November 7th 2015


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Articles from this issue:

COVER STORY Machines getting too clever for our good

CANBERRA OBSERVED Labor on the offensive against all argument

EDITORIAL El Niño caps tragic results of water deregulation

LIFE ISSUES Altruistic surrogacy leads to baby trafficking

CLIMATE CHANGE U.S., EU have hot air in store for climate gabfest

FAMILY AND SOCIETY Best marriage research backs Church's teaching

FAMILY AND SOCIETY Symptoms of a civilisation in crisis

THE DRUGS DEBATE An introduction to navigating the "ice" age

RELIGION IN RUSSIA Soloviev and the great vision for religious unity

PUBLIC POLICY Asia-Pacific conference sees through drug push

CINEMA Martian botanist left to cultivate his garden: The Martian

BOOK REVIEW Progress in the dock

BOOK REVIEW ASIO in the early years

LETTERS

Bishops being prosecuted for supporting man+woman marriage Here is what you can do

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LIFE ISSUES
Altruistic surrogacy leads to baby trafficking


by Patrick J. Byrne

News Weekly, November 7, 2015

Poor women in India are being paid to produce children for wealthy Westerners. In some cases, they are impregnated with two human embryos, with the second baby destined for the black market.

Family Court Chief Justice

Diana Bryant, left, and Federal

Circuit Court Chief Judge John Pascoe.

 

Commissioning couples from the United States and the Europe have been using Indian surrogacy agencies because they are up to six times cheaper than Western alternatives.

Further, poor, illiterate surrogate mothers are less likely to take legal action should they want to keep the child, or should the surrogacy agencies fail to pay them adequately, or should they suffer ongoing medical problems.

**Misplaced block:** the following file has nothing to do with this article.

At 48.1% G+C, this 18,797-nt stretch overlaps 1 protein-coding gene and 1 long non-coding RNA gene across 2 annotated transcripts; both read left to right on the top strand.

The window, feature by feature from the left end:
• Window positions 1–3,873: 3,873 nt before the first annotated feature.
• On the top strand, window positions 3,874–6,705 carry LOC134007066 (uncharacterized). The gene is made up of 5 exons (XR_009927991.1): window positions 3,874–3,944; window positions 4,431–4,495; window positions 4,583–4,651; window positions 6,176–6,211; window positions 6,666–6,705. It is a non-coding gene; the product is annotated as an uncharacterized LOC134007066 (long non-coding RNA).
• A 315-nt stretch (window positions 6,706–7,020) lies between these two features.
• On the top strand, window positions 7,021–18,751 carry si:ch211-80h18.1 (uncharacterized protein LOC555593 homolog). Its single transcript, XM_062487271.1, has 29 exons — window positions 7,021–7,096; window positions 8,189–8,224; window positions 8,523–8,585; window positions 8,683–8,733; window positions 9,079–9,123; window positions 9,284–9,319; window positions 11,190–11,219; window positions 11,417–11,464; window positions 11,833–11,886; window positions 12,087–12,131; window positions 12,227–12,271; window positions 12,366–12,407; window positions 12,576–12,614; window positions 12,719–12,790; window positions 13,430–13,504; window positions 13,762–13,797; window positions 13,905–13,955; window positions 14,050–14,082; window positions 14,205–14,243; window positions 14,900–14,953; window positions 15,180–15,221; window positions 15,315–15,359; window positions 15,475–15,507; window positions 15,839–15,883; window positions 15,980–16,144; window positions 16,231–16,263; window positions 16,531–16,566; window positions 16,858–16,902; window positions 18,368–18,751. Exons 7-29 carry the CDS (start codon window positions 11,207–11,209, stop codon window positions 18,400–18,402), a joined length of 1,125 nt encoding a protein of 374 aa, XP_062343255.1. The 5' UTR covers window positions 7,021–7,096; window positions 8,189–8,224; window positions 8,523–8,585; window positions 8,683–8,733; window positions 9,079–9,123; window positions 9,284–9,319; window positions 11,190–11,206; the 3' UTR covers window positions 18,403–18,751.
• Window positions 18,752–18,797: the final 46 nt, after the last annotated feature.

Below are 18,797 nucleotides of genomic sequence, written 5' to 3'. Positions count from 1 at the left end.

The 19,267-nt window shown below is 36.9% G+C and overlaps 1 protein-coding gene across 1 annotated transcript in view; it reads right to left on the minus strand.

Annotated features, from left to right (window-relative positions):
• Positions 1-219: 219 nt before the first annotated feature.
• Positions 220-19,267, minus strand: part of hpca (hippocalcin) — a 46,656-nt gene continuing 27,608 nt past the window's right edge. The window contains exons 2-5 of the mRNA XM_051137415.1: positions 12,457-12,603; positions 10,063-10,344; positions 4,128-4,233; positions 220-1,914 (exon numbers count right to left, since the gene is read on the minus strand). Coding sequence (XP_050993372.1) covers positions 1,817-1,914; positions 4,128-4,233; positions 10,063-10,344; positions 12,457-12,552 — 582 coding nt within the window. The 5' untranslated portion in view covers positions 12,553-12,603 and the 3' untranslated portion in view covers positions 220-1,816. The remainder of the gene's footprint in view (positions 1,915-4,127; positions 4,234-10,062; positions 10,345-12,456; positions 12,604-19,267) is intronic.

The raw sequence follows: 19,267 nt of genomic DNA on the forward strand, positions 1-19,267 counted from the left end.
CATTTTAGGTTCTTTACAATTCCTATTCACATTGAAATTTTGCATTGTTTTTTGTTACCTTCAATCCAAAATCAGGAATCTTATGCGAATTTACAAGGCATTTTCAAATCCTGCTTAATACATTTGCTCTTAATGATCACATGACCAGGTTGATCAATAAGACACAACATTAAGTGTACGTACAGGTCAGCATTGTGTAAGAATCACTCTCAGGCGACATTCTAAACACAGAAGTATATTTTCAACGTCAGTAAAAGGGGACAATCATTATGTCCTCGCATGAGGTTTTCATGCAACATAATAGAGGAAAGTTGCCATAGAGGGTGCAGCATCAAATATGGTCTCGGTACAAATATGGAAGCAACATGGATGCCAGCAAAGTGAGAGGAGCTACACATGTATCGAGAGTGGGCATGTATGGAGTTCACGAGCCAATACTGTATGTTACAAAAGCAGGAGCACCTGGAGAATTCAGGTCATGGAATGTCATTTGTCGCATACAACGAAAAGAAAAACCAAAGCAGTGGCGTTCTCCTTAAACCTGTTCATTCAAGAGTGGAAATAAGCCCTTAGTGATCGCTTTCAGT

Illiterate women signing contracts

The Swedish Women’s Lobby (SWL), a politically and religiously independent umbrella group for women’s organisations in Sweden, is opposed to all forms of surrogacy.[1]

Although most European nations don’t allow surrogacy, the SWL points out that the experience from countries where altruistic surrogacy is legal – such as Great Britain, the Netherlands and the United States – shows that when altruistic surrogacy has been legalised, commercialisation has ensued.

The SWL says it is very hard to ensure that no money or bribes have been involved or that no undue pressure has been exerted.

To speak of free will and a woman’s choice in these contexts is highly problematic. A study of surrogate mothers in Anand, India, revealed that 50 per cent were illiterate and that many could not read the contracts that they were signing. Signing a contract means signing away the right to one’s own body.

In a recent episode of the documentary, Outsourcing Embryos, journalist Gianna Toboni investigated the booming surrogacy market in India.

Women are routinely recruited from slums and made to sign contracts they can’t read, before spending a year living in a facility.

Once the baby is born – via caesarean section so that doctors can maximize births per day – the surrogate is sent home, often without the full compensation she was promised.[2]

Spare babies

Worse still, commercial surrogacy has led to a black market for babies.